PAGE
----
|Publication number||US4944045 A|
|Application number||US 07/447,546|
|Publication date||Jul 31, 1990|
|Filing date||Dec 7, 1989|
|Priority date||Dec 7, 1989|
|Publication number||07447546, 447546, US 4944045 A, US 4944045A, US-A-4944045, US4944045 A, US4944045A|
|Inventors||Dionisios Agelatos, Sortirios Agelatos|
|Original Assignee||Dionisios Agelatos, Sortirios Agelatos|
|Export Citation||BiBTeX, EndNote, RefMan|
|Patent Citations (6), Referenced by (17), Classifications (7), Legal Events (3)|
|External Links: USPTO, USPTO Assignment, Espacenet|
The present invention relates to the general art of baths, closets and sinks, and to the particular field of water closets.
Bathrooms are frequently prone to having noxious odors. The use of the conventional toilet lends itself to odors of feces and urine being circulated throughout the bathroom. This is true even though the conventional toilet has water therein into which liquid and solid wastes are deposited. If the bathroom does not have an adequate ventilating system, these odors remain in the room and are often distributed to adjacent rooms when the bathroom door is open.
Most of these odors originate in the bowl of the conventional water toilet or water closet into which liquid and solid wastes are deposited and are later flushed away by water stored in a water storage tank.
Therefore, the art contains several designs for systems and devices for removing such odors. For example, the art contains systems which includes a fan-driven exhaust system connected to the bowl of the toilet or to the seat of a toilet. The exhaust system draws odorous air from the toilet bowl when the toilet is in use. The odorous air may be passed through a conduit and exhausted from the building, or it may be passed through a filter or purifying assembly and recirculated.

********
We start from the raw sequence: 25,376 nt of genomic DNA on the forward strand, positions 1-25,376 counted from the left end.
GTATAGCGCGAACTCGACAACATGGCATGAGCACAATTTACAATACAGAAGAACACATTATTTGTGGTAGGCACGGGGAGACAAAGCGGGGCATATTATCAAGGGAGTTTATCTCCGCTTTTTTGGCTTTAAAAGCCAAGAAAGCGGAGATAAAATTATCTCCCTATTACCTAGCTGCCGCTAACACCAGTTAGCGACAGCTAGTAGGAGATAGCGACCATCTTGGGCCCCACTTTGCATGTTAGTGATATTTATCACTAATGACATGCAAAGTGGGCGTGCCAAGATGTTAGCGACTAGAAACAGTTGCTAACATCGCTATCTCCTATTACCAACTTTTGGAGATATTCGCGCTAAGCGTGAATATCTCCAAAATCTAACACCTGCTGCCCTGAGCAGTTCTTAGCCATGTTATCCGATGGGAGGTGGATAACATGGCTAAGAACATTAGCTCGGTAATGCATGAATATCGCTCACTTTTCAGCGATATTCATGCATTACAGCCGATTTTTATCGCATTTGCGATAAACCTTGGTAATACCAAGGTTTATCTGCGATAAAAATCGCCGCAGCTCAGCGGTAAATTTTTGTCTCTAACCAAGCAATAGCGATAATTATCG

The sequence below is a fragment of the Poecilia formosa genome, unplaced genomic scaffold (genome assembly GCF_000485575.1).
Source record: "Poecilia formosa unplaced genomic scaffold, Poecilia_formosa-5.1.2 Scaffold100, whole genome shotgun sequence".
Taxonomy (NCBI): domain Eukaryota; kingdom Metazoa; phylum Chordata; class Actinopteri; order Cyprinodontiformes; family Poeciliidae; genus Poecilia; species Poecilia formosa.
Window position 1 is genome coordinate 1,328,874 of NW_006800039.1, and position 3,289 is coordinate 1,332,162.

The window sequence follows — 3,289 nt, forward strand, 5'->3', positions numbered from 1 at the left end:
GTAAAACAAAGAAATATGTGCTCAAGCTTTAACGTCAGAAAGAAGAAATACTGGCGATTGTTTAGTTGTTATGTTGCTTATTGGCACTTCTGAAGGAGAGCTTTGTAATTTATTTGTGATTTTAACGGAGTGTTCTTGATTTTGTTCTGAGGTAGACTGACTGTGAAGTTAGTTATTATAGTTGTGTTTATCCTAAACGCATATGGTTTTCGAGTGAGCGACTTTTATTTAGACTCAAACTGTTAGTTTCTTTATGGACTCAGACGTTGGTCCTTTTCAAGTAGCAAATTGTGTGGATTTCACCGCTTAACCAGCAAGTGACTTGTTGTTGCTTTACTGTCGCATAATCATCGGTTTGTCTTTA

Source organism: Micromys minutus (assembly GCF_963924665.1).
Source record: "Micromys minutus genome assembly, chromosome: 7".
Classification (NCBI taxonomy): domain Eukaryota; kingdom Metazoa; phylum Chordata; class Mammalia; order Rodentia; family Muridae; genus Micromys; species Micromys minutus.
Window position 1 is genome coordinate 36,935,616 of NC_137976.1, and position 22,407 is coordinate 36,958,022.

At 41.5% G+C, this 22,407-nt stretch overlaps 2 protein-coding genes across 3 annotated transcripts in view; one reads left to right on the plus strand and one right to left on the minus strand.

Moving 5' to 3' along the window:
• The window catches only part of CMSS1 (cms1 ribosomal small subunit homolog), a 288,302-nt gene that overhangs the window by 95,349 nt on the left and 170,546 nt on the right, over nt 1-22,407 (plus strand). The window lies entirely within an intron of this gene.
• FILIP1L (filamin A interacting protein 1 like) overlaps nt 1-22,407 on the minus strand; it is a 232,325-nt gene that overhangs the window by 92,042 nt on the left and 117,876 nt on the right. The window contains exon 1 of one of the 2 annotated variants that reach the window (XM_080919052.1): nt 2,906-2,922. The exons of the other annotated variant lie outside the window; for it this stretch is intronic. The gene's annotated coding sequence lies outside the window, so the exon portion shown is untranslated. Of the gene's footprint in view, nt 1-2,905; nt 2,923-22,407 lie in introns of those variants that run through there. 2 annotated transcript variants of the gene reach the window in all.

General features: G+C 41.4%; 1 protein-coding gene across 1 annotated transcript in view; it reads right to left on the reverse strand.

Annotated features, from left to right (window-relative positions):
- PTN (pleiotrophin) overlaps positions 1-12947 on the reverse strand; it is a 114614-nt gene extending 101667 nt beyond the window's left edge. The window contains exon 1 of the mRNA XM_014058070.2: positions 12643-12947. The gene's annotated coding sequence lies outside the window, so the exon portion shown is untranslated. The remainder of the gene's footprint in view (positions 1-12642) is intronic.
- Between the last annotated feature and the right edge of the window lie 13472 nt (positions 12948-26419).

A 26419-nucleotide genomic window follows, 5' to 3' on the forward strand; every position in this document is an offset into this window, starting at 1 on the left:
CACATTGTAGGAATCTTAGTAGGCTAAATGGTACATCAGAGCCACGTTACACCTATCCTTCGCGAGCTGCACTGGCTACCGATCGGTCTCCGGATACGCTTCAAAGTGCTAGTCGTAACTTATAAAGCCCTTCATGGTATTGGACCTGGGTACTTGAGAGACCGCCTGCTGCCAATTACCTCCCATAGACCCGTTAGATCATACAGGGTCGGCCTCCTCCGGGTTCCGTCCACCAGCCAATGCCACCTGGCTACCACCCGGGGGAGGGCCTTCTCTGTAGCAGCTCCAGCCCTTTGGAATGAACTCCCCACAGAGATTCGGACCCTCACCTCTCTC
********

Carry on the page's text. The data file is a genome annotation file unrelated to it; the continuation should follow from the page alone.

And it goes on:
While somewhat successful, these devices and systems all suffer certain drawbacks which inhibit the full commercial success thereof.
The principal drawback with these devices is associated with the starting and stopping thereof. The known exhaust systems are all activated and stopped by one of three methods, to wit: manual activation and de-activation, as by a manual switch that is operated before and after toilet use; timed operation which is initiated either manually or automatically upon the occurrence of an event such as lowering the toilet seat; or automatic activation and de-activation upon the occurrence of a physical event such as weight being applied to the toilet seat (for activating the system) or weight being removed from the toilet seat (for de-activation).
All of these system-control occurrences require some physical action which may be only vaguely related to the actual condition for which the system is to be used. Thus, each of these actions really only implies the existence of odorous air, not the actual presence of such air. Such implied control may cause activation prior to actual generation of such noxious odors and/or cause de-activation either long before such odors are dissipated, or long after such odors are no longer present. In any case, the system may be operating when it is not needed, or not operating when it is needed.
Not only can this be inefficient and potentially ineffective, it may also be Wasteful of energy and may create unnecessary noise. Since noise is a form of environmental pollution, such prior systems may, in effect, merely be substituting one form of environmental pollution for another in a manner that does not reduce the noise pollution to the minimum required to effectively remove the odorous air from the bathroom.